Green politics, philosophy, history, paganism and a lot of self righteous grandstanding.

Saturday, 15 November 2014

Is Shell's 'sustainability' sustainable?

Shell executives yesterday looked out of their office window to see a rather familiar banner hanging off a railway bridge. 

However whilst they may have recognised the corporate colours it certainly wasn't the company's message. Greenpeace had paid them a visit.

One of those dangling off the bridge, Phil Ball, had this time last year been in a Murmansk prison, detained along with 27 other activists and 2 journalists after Russian paramilitaries seized the ship Arctic Sunrise in the Barents Sea.

Their target then had been a rig belonging to Russian state owned oil company Gazprom that was exploring for oil. The Russian state is a key player in the Arctic, but Gazprom have a partner on whom they are even more dependent; Shell.

Shell and Gazprom appear to be doing a 'Good Cop, Bad Cop' routine in the Arctic. Shell are the caring modern company which gets nominated for sustainability awards. By contrast Gazprom seem to be happy to play the role of the thug. However Shell and Gazprom are actually closely allied in the quest for Arctic oil, and Gazprom could not operate without access to Shells' technology. 

Shell have been front runner in the field of 'sustainability' for nearly two decades. It all started in 1995 when in the space of a few months they first received a bloody nose from Greenpeace over their plans to dump the Brent Spar in the North Sea and then the scorn of the whole world when they were implicated in the execution of Ken Saro Wiwa and eight other Nigerian activists.

Shell spent $20 million on its counter strategy, which may be a lot in ordinary terms but was a fraction of what it would cost to clean up the Niger Delta. They adopted a strategy of 'openness and dialogue', published a set of business principles including 'honesty, integrity and respect for people'. They launched a global advertising campaign and produced a glossy report entitled "Profit and Principles; Does there have to be a choice?"

The big coup was that the NGO SustainAbility Ltd, previously critics of Shell, were now on board and wrote part of the report. Entitled 'a personal view' their contribution contains the line (on page 52) "a sustainable oil company is a contradiction in terms", a statement of the obvious that Shell made sure didn't appear in any future reports.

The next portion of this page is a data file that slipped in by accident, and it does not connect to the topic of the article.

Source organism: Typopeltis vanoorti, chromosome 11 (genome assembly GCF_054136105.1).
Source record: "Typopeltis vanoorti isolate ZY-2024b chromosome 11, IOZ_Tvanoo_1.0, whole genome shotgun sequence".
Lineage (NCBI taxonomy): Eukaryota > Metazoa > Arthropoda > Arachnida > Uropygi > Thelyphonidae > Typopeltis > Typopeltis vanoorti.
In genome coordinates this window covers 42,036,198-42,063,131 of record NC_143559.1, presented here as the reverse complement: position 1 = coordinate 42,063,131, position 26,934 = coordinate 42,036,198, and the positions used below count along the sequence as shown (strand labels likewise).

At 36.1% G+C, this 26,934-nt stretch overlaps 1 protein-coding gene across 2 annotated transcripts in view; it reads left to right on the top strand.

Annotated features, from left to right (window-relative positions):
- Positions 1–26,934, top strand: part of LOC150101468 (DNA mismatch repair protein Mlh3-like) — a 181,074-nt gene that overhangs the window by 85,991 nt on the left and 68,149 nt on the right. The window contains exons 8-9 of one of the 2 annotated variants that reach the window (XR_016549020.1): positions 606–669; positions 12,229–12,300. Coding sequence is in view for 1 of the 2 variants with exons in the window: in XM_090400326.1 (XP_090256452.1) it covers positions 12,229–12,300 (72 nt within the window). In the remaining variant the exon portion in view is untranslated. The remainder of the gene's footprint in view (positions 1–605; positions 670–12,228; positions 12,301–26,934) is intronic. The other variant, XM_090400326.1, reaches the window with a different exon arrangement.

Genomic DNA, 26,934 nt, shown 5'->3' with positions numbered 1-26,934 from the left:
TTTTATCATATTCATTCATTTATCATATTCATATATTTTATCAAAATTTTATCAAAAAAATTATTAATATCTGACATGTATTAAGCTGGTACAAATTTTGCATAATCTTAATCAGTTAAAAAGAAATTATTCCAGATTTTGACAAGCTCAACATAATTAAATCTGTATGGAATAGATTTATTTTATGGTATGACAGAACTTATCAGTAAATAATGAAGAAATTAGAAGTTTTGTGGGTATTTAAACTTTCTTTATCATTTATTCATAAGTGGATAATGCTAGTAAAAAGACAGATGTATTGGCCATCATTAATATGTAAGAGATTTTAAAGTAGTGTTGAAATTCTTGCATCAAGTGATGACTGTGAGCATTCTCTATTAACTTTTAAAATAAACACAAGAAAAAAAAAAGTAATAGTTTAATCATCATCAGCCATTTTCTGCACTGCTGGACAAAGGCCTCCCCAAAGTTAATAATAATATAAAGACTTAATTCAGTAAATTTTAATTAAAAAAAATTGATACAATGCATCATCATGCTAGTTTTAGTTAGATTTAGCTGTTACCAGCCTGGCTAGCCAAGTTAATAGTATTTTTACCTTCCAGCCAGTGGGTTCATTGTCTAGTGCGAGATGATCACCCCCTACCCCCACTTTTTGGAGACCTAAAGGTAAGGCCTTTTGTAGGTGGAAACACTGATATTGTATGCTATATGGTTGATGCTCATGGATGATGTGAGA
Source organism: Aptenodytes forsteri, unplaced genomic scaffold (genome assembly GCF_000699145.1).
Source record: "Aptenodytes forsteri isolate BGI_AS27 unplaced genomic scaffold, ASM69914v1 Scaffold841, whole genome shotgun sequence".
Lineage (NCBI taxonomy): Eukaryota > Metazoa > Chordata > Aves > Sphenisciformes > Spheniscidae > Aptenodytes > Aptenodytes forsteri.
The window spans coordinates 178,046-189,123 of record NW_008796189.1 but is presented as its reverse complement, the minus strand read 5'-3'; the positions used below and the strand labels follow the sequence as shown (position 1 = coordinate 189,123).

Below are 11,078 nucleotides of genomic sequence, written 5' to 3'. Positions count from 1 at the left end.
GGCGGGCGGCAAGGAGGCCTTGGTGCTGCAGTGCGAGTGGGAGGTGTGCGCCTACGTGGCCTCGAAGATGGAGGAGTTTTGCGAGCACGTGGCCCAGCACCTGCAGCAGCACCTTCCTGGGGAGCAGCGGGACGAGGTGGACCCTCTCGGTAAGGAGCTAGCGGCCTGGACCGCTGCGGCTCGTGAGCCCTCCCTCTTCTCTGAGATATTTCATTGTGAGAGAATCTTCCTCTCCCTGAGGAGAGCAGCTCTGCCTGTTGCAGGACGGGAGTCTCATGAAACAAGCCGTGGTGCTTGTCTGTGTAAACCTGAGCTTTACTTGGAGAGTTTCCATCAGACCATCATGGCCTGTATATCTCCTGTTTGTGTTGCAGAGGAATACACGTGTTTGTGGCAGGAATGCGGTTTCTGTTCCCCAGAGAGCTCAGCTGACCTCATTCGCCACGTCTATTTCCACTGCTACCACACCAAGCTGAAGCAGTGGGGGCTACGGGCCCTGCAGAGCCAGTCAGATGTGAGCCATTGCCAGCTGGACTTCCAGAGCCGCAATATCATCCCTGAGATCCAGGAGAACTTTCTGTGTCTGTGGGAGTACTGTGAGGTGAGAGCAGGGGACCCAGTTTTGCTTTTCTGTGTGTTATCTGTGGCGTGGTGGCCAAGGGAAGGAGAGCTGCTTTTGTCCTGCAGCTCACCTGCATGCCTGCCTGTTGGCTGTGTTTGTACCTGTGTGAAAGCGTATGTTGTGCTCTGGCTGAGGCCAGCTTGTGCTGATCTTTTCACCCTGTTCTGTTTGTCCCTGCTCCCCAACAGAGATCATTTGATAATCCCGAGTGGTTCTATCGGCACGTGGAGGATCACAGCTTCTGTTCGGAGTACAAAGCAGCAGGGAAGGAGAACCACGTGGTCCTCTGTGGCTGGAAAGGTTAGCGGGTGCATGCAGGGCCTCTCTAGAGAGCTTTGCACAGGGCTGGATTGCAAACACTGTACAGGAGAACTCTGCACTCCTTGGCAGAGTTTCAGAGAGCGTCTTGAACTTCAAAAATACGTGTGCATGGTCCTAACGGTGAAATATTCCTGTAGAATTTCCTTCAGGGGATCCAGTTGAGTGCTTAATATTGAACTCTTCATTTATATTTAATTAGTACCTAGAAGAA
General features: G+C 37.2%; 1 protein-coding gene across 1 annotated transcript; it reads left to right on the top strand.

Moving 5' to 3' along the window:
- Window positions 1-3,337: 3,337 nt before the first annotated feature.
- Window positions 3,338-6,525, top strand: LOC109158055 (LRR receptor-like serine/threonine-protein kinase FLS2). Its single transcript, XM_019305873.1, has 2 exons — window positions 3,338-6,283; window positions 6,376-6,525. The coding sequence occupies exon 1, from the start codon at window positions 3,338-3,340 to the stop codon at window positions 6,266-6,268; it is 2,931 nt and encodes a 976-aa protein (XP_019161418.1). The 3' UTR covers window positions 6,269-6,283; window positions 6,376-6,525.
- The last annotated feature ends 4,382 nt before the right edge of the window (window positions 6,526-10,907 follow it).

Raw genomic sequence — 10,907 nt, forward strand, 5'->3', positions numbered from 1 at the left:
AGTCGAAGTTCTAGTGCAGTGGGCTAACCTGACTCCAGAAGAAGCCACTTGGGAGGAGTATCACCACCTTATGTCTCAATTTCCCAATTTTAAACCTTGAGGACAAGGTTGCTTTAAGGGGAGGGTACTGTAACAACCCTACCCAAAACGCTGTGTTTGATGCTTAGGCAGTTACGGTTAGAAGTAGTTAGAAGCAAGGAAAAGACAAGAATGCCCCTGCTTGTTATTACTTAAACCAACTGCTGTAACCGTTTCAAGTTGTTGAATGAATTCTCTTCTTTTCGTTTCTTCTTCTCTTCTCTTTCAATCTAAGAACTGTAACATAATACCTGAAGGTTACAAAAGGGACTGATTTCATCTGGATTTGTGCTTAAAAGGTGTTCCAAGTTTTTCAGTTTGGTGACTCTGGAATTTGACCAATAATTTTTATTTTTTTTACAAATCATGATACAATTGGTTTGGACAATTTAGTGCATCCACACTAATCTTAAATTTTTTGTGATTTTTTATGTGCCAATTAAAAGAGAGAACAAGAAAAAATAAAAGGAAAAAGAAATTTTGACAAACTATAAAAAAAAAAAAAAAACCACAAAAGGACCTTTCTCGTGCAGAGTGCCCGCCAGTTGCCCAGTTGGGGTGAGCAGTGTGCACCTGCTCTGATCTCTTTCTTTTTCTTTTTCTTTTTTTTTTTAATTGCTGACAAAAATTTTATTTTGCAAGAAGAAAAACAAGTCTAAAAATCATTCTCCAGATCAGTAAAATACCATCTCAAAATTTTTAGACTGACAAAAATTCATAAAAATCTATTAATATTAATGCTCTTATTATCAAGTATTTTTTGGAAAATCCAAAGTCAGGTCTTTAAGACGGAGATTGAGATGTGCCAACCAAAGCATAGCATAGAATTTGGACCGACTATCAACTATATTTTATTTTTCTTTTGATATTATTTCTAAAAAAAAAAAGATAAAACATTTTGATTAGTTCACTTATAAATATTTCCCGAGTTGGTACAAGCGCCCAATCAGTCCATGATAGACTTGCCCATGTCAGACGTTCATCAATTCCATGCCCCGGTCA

Christian Aid responded with a report entitle "Behind the Mask" in which it revealed that Shell's clean up efforts in Nigeria were failing and that many of their community projects were ineffective and divisive. Unfortunately they didn't have $20 million budget to promote it, so nobody took any notice. Shell's reputation amongst 'key opinion formers' recovered.

The company moved into Canadian tar sands, adding another dirty fuel to its portfolio, and then started to tentatively explore the Arctic. Meanwhile in the Niger Delta the gas flaring continues and the local people live their lives in extreme poverty amongst the mess. 

'Key opinion formers' may have forgiven Shell, but in September 2011, in a test of a proposed Law of Ecocide, the United Kingdom Supreme Courts of Justice heard a mock trial of a pair of oil executives of a company not unlike Shell, which had polluted a country not unlike Nigeria, and found them guilty.

Greenpeace meanwhile continued its campaigns. When Putin banged up the Arctic 30 the gloves came off. Activists targeted Shell wherever their logo appeared. Just before 2013 ended the pressure worked and the Arctic 30 were released and Phil was reunited with his MG TF.

In the New Year Greenpeace's changed to Lego, a company whose interpretation of Corporate Social Responsibility actually does seem to mean taking the word 'sustainability' literally. Rather reluctantly they were persuaded to drop a £65 million deal with Shell.

The question now is what can Shell do next? It's hard to think that business people, who may be blinded by greed but are not actually stupid, actually believed Shell had become 'sustainable', but they clearly believed Shell had a strategy to see off the hippies. Whether they still think that may now be open to question.

Money usually triumphs over principles, and spin over facts, but the truth has a habit of coming out eventually. Fellow 'sustainable' oil company BP now has a reputation that is slightly lower than Gazprom's. Are Shell about to follow them down?

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